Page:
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Not The Winter Sprinter

The Winter Sprinter has long been a mandatory date in the indie fan diary, used by (the now defunct) Track & Field label to showcase the best bands on their roster.  Fortuna Pop's update of the mini-fest took place from 4-6 Jan we sent HARVEY WILLIAMS along to two of the dates for a round up.

Wednesday 5 - the three ages of independent pop.

The noughties: Veronica Falls’ drum kit doesn’t have any cymbals; a nice touch, I think. Their music sounds like it has a severe head cold; quite a lot of thrum-thrum-thrumming without much clangour. Having said that, their songs are terrific, taking their cues from 3rd-album Velvets and the less spiky end of post-punk. There’s an equal mix of furious intensity & bonhomie on stage, and also some fantastic haircuts.

The eighties: Making a rare return to the stage are The Loft, for no good reason other than maybe to show the youngsters how it’s done. I hope it’s not just rose-tinted nostalgia that makes these songs sound so bittersweet, but boy they’ve aged well. Pete Astor can still wield a Telecaster with some vigour, particularly during an incendiary take on Up The Hill & Down The Slope.

The nineties: there’s a grizzled-looking fella up on stage extemporising drink-addled beat poetry into his microphone. Of course there is; Comet Gain have just walked on stage & once again all is right with the world. Always an unpredictable prospect live, David Feck and his combo have been peddling this ramshackle post-TV-Personalities vision for -what?- nearly 20 years now, though you’d never guess from watching the show. The nervous “what-happens-next?” glances thrown about by the band are a given, as are the protracted gaps between numbers, though at least this gives David a chance to continue his wayward ramblings. But the songs! Oh, the songs! The passion of a thousand scrawled fanzines lives in these songs; the passion of late nights crying over Biff Bang Pow album sleeves & kitchen sink paperbacks. In spite of appearances to the contrary, David knows what he’s doing. If these songs were performed “properly” (ie. in tune, finishing together) it would almost miss the point. Comet Gain have always been about art over craft; emotion over ambition.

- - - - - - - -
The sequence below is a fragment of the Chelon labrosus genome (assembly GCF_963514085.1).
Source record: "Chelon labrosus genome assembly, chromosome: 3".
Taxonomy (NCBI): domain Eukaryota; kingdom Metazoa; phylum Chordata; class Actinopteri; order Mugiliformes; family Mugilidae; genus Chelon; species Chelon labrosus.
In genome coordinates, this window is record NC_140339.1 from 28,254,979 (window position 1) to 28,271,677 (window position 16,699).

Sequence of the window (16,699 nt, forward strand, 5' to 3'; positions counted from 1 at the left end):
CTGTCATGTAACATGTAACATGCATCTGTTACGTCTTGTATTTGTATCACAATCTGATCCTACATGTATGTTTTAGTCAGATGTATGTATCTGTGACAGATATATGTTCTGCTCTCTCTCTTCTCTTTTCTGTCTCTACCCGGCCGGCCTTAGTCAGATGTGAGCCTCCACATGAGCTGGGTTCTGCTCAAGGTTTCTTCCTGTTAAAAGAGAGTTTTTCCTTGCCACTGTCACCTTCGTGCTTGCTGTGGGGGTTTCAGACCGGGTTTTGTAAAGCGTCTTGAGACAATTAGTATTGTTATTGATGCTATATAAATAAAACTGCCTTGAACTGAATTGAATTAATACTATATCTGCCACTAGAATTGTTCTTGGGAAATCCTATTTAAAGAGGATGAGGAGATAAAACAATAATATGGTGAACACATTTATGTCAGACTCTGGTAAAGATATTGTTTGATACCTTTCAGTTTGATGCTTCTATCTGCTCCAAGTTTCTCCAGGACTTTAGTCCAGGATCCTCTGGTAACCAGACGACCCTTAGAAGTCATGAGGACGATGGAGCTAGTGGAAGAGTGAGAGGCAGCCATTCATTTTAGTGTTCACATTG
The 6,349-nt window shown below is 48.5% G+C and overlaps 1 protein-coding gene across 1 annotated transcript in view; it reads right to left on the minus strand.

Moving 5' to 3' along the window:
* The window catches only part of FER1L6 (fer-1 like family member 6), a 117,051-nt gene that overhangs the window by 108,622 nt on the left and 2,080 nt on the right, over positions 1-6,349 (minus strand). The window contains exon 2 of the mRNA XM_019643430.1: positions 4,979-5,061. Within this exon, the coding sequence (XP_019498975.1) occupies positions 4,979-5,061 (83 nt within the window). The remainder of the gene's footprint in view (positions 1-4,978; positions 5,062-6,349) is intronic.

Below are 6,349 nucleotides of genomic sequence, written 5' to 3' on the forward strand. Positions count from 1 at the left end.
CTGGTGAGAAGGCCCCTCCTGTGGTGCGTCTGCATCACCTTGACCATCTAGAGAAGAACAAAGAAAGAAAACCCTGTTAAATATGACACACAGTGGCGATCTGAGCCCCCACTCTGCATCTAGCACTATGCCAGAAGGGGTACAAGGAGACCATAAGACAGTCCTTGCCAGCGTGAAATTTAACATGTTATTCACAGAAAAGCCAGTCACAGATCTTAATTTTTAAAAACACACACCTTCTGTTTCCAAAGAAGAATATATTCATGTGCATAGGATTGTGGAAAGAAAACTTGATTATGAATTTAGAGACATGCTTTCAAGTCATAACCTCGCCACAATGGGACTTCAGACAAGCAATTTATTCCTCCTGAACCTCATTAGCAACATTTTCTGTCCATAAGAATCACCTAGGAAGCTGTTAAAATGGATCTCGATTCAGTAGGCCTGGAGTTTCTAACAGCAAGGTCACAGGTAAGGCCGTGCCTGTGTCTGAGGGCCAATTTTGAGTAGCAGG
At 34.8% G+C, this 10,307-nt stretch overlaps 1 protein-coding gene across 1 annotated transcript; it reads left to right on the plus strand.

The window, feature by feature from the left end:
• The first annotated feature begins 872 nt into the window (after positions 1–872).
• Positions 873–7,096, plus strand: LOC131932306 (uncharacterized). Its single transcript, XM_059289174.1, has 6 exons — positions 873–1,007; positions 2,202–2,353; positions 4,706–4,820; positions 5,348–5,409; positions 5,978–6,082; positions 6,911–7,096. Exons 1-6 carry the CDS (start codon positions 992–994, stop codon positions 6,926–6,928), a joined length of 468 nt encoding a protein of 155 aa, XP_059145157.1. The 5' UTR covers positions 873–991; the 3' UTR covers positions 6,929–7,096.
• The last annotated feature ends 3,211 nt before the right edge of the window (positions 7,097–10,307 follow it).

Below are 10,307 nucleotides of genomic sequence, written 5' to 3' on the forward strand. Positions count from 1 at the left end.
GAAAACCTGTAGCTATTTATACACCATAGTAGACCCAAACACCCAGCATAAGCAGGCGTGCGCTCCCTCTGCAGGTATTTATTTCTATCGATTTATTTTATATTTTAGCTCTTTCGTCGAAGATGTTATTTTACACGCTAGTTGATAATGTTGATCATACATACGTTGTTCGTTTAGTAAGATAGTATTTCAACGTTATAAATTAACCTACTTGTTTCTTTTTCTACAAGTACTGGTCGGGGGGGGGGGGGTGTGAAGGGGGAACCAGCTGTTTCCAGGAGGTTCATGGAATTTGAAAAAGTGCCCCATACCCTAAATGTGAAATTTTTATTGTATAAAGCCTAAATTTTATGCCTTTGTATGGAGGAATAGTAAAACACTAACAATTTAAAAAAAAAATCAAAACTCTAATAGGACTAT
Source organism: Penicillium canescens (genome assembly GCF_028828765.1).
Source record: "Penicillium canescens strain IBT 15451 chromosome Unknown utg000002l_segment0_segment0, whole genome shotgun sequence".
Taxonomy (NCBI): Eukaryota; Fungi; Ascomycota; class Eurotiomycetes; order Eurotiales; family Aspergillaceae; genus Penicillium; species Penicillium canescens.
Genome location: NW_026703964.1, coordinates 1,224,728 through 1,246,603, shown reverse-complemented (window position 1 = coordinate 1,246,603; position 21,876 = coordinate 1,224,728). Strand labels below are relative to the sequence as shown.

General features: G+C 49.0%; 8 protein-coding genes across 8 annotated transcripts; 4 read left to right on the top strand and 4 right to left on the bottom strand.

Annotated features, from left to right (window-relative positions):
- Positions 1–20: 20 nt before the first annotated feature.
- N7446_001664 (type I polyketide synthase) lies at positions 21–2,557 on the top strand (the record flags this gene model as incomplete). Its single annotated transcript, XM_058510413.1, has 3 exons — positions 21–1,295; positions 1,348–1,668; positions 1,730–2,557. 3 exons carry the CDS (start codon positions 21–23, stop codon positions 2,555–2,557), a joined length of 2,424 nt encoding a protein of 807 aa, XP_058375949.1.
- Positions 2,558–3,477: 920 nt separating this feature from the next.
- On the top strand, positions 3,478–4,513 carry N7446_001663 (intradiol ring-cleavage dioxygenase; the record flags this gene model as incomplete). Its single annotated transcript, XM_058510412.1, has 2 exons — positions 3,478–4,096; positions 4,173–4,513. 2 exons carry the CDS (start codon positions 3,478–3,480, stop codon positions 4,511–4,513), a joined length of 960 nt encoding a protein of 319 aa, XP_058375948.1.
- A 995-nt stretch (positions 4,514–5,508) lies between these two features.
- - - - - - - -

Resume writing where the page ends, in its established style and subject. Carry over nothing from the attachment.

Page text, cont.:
Thursday 6 - January Songs

It  would too easy to describe The Leaf Library as post-Stereolab; there’s plenty of motorik, ennui-filled femme vox and kraut-y drones. But there’s also a charming, pastoral slant to these songs that you might not expect from your typical post-rocker. Sitting down on stage takes some gumption (particularly if you’re the singer), so the fact that chanteuse & synth player Kate remained seated throughout the show was a skewed kind of impressive. You want movement? Watch the drummer.

In David Tattersall, The Wave Pictures have an incredibly gifted guitarist, and (if gifted guitarists are not your bag), a wordsmith with a crafty eye for lyrical detail. Their sound is taut & spare; when David switches to solo mode, he basically has the floor to himself. I don’t think I’ve ever attended an “indie” (for want of a better word) show where folks have applauded the guitar solos, but y’know, some of those solos deserved their applause. For the final two numbers, they’re joined by ‘Charles’ from Moshi Moshi label mate’s Slow Club, which rather than switching things up a gear, actually has the effect of diluting their sound. Three-piece bands: they can go either way.

Just ask Darren Hayman. Since Hefner ceased trading in 2002 Darren has been specialising in what can best be described as conceptual works, most recently an album of songs about love amongst the marshes in “Essex Arms”. For his next project, he focuses his attention on the Essex Witch Trials (rock ‘n’ roll!), but for now his self-imposed task is to write, record & release a song every day in January. It’s a brave project to undertake; exposed to being riddled with missteps and potholes, but as the logical extension of the Instant Karma “written on Tuesday, in the shops by the end of the week” ethos, it can’t be beaten. So, following a typically hilarious & engaging set (during which the dj booth springs into unaided action during a particularly poignant moment), today’s song is debuted. It was written en route to the venue, rehearsed with the band at the soundcheck, & performed live for (presumably) the only time as tonight’s first encore. It’s no “Hymn for the Cigarettes”, but that’s hardly the point. For a songwriter to still be testing himself more than 15 years into his career is to be admired. That he’s doing it so publicly (at is to be applauded.



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